The number of U.S. workers filing new applications for unemployment benefits fell slightly less than expected last week, hinting at a slow labor market recovery.
Initial claims for state unemployment benefits slipped 6,000 to a seasonally adjusted 462,000 from 468,000 the prior week, the Labor Department said on Thursday. That was a touch less than market expectations for 460,000.
Separately, the Commerce Department said the nation's trade gap shrank 6.6 percent to $37.3 billion as oil imports fell to their lowest since February 1999. However, U.S. exports also declined. Analysts had expected the deficit to widen to $41.0 billion from $39.9 billion in December.
It (claims) came in within expectations, but it's not consistent with anything that indicates the labor market has turned the corner, said David Rosenberg, chief economist at Gluskin Sheff & Associates in Toronto.
The U.S. dollar fell against the euro on the better-than-expected trade data, while stock index futures and Treasury debt prices held losses.
A Labor Department official said there were no special factors affecting the jobless claims data. The four-week moving average of new claims, which irons out week-to-week volatility, rose 5,000 to 475,500, the highest since late November.
While both claims and the four-week average remain at uncomfortably high levels, the labor market is showing signs of stabilizing. Government data this week showed jobs opened up in January at the fastest pace in nearly a year and other employment indicators continue to point to an improving trend.
Restoring growth to the labor market, hard hit by the most painful economic downturn since the 1930s, is crucial to sustaining the economy's recovery when the boost from government stimulus and a turn in the inventory cycle wanes.
Analysts were concerned that the narrowing of the trade balance also reflected a drop in exports.
It's not so great in that it shows weakness in imports and exports. It also could mean that the foreign growth is not providing quite as positive an impulse as we had thought previously, said Zach Pandl, U.S. economist at Nomura Securities in New York.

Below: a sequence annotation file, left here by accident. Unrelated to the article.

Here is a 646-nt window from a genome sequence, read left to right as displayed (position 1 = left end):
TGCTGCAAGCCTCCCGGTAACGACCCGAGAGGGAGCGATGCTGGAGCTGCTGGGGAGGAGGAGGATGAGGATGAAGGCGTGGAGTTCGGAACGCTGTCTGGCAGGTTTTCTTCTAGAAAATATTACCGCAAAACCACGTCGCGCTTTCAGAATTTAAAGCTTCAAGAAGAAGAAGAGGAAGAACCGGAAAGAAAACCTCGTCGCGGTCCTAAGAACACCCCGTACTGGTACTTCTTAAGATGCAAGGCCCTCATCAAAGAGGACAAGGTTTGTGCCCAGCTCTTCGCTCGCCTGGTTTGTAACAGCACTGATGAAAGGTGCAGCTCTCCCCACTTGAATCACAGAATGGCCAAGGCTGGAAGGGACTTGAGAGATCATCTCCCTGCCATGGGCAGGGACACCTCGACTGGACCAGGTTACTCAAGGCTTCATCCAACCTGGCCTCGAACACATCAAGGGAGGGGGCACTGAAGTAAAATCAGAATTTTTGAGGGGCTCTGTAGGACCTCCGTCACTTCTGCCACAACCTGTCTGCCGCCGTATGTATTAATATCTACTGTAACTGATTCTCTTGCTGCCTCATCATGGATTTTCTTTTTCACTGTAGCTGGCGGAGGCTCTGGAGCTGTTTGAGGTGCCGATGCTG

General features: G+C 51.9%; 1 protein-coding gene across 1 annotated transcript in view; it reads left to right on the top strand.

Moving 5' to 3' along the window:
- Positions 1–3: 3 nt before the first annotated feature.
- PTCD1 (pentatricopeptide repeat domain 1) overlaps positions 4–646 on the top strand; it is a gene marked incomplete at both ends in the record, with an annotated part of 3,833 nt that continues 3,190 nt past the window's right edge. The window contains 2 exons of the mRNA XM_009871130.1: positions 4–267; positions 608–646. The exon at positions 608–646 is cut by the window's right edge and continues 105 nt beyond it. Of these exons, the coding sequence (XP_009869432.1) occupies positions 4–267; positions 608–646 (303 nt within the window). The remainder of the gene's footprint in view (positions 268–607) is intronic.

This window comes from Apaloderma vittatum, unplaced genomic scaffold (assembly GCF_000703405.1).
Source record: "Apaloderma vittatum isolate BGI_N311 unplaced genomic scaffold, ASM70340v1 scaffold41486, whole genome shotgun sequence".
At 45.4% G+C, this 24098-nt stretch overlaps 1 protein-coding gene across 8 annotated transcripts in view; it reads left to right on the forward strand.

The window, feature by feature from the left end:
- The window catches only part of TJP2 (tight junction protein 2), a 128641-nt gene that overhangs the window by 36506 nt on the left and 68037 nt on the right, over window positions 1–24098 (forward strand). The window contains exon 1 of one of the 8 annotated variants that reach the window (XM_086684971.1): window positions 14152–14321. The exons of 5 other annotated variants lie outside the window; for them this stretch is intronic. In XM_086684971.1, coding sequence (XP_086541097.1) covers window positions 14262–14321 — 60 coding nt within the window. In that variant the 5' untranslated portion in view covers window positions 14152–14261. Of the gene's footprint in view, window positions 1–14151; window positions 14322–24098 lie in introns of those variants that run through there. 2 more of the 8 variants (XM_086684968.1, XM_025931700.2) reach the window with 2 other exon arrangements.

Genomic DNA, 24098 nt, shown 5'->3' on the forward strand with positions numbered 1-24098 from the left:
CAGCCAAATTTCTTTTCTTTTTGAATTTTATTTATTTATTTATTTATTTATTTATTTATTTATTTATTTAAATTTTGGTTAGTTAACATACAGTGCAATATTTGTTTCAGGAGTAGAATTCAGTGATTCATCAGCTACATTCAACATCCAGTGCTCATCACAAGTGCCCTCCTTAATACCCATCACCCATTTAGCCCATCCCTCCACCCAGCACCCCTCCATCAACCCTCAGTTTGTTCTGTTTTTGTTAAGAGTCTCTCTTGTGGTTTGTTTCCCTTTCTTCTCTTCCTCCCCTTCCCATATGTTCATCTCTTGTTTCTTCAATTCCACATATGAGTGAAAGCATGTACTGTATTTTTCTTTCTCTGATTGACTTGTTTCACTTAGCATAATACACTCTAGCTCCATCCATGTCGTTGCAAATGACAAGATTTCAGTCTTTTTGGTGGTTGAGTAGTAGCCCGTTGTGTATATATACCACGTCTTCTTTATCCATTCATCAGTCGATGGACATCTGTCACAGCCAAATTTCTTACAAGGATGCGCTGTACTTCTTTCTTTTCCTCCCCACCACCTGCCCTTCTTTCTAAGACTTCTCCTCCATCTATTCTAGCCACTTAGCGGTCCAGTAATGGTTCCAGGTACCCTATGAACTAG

The economy has lost 8.4 million jobs since the start of the downturn in December 2007 and there is rising optimism that payroll jobs growth could start as early as March.
Officials from the Federal Reserve meet next week and are expected to hold overnight interest rates in a zero to 0.25 percent range, and maintain a pledge to keep them ultra low for an extended period.
Analysts reckon the U.S. central bank will not raise benchmark borrowing rate until the unemployment rate peaks, and starts falling. The jobless rate has held steady at 9.7 percent for two straight months.
The number of people still receiving benefits after an initial week of aid rose 37,000 to 4.56 million in the week ended February 27, the Labor Department said. Analysts had expected so-called continuing claims to hold steady at 4.49 million.
The insured unemployment rate, which measures the percentage of the insured labor force that is jobless, was unchanged at 3.5 percent in the week ended February 27. The number of people on extended unemployment benefits fell in the week ended February 20.
(Reporting by Lucia Mutikani and Doug palmer; Editing by Neil Stempleman)